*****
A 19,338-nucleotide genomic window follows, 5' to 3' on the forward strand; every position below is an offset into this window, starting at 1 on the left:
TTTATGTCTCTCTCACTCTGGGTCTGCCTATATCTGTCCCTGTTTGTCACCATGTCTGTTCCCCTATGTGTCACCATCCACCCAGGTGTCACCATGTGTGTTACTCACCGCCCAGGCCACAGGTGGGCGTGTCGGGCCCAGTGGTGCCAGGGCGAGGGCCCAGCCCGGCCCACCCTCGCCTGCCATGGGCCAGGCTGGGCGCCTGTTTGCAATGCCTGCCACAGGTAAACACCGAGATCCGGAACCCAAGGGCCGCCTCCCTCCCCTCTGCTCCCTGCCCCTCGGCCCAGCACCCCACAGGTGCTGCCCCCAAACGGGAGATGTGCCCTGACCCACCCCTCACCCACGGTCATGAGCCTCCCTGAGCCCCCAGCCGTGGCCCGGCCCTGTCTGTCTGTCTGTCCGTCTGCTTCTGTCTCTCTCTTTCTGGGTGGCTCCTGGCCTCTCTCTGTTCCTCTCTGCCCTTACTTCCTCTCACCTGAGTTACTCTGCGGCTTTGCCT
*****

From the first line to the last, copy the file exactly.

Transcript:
A 19,338-nucleotide genomic window follows, 5' to 3' on the forward strand; every position below is an offset into this window, starting at 1 on the left:
TTTATGTCTCTCTCACTCTGGGTCTGCCTATATCTGTCCCTGTTTGTCACCATGTCTGTTCCCCTATGTGTCACCATCCACCCAGGTGTCACCATGTGTGTTACTCACCGCCCAGGCCACAGGTGGGCGTGTCGGGCCCAGTGGTGCCAGGGCGAGGGCCCAGCCCGGCCCACCCTCGCCTGCCATGGGCCAGGCTGGGCGCCTGTTTGCAATGCCTGCCACAGGTAAACACCGAGATCCGGAACCCAAGGGCCGCCTCCCTCCCCTCTGCTCCCTGCCCCTCGGCCCAGCACCCCACAGGTGCTGCCCCCAAACGGGAGATGTGCCCTGACCCACCCCTCACCCACGGTCATGAGCCTCCCTGAGCCCCCAGCCGTGGCCCGGCCCTGTCTGTCTGTCTGTCCGTCTGCTTCTGTCTCTCTCTTTCTGGGTGGCTCCTGGCCTCTCTCTGTTCCTCTCTGCCCTTACTTCCTCTCACCTGAGTTACTCTGCGGCTTTGCCT